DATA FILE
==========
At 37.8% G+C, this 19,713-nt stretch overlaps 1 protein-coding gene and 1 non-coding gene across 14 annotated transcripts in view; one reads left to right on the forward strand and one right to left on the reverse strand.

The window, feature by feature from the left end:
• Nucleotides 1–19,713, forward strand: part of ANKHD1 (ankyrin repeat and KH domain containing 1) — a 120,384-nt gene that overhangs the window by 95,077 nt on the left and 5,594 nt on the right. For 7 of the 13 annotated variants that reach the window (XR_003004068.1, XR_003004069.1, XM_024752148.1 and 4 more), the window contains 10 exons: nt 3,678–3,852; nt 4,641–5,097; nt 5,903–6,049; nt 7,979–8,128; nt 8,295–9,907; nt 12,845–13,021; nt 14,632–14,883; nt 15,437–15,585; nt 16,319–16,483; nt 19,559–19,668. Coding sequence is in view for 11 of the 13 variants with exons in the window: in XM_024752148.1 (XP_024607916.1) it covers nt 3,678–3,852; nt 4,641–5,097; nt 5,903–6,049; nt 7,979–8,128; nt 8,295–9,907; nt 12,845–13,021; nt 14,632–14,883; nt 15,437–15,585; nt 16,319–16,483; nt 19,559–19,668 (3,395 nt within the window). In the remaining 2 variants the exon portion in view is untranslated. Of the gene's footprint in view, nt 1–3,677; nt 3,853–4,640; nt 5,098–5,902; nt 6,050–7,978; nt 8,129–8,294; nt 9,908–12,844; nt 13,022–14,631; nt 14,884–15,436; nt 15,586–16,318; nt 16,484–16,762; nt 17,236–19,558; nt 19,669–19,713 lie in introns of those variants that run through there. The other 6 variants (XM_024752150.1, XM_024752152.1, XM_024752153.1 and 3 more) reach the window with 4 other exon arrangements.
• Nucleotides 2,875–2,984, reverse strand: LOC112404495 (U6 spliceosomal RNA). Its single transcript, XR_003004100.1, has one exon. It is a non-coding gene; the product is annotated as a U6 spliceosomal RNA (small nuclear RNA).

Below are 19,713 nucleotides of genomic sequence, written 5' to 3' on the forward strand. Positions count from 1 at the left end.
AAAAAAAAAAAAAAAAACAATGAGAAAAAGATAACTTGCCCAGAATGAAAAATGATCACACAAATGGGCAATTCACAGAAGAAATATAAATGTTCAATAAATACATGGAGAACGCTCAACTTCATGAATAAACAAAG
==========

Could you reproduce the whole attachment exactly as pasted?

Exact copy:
At 37.8% G+C, this 19,713-nt stretch overlaps 1 protein-coding gene and 1 non-coding gene across 14 annotated transcripts in view; one reads left to right on the forward strand and one right to left on the reverse strand.

The window, feature by feature from the left end:
• Nucleotides 1–19,713, forward strand: part of ANKHD1 (ankyrin repeat and KH domain containing 1) — a 120,384-nt gene that overhangs the window by 95,077 nt on the left and 5,594 nt on the right. For 7 of the 13 annotated variants that reach the window (XR_003004068.1, XR_003004069.1, XM_024752148.1 and 4 more), the window contains 10 exons: nt 3,678–3,852; nt 4,641–5,097; nt 5,903–6,049; nt 7,979–8,128; nt 8,295–9,907; nt 12,845–13,021; nt 14,632–14,883; nt 15,437–15,585; nt 16,319–16,483; nt 19,559–19,668. Coding sequence is in view for 11 of the 13 variants with exons in the window: in XM_024752148.1 (XP_024607916.1) it covers nt 3,678–3,852; nt 4,641–5,097; nt 5,903–6,049; nt 7,979–8,128; nt 8,295–9,907; nt 12,845–13,021; nt 14,632–14,883; nt 15,437–15,585; nt 16,319–16,483; nt 19,559–19,668 (3,395 nt within the window). In the remaining 2 variants the exon portion in view is untranslated. Of the gene's footprint in view, nt 1–3,677; nt 3,853–4,640; nt 5,098–5,902; nt 6,050–7,978; nt 8,129–8,294; nt 9,908–12,844; nt 13,022–14,631; nt 14,884–15,436; nt 15,586–16,318; nt 16,484–16,762; nt 17,236–19,558; nt 19,669–19,713 lie in introns of those variants that run through there. The other 6 variants (XM_024752150.1, XM_024752152.1, XM_024752153.1 and 3 more) reach the window with 4 other exon arrangements.
• Nucleotides 2,875–2,984, reverse strand: LOC112404495 (U6 spliceosomal RNA). Its single transcript, XR_003004100.1, has one exon. It is a non-coding gene; the product is annotated as a U6 spliceosomal RNA (small nuclear RNA).

Below are 19,713 nucleotides of genomic sequence, written 5' to 3' on the forward strand. Positions count from 1 at the left end.
AAAAAAAAAAAAAAAAACAATGAGAAAAAGATAACTTGCCCAGAATGAAAAATGATCACACAAATGGGCAATTCACAGAAGAAATATAAATGTTCAATAAATACATGGAGAACGCTCAACTTCATGAATAAACAAAG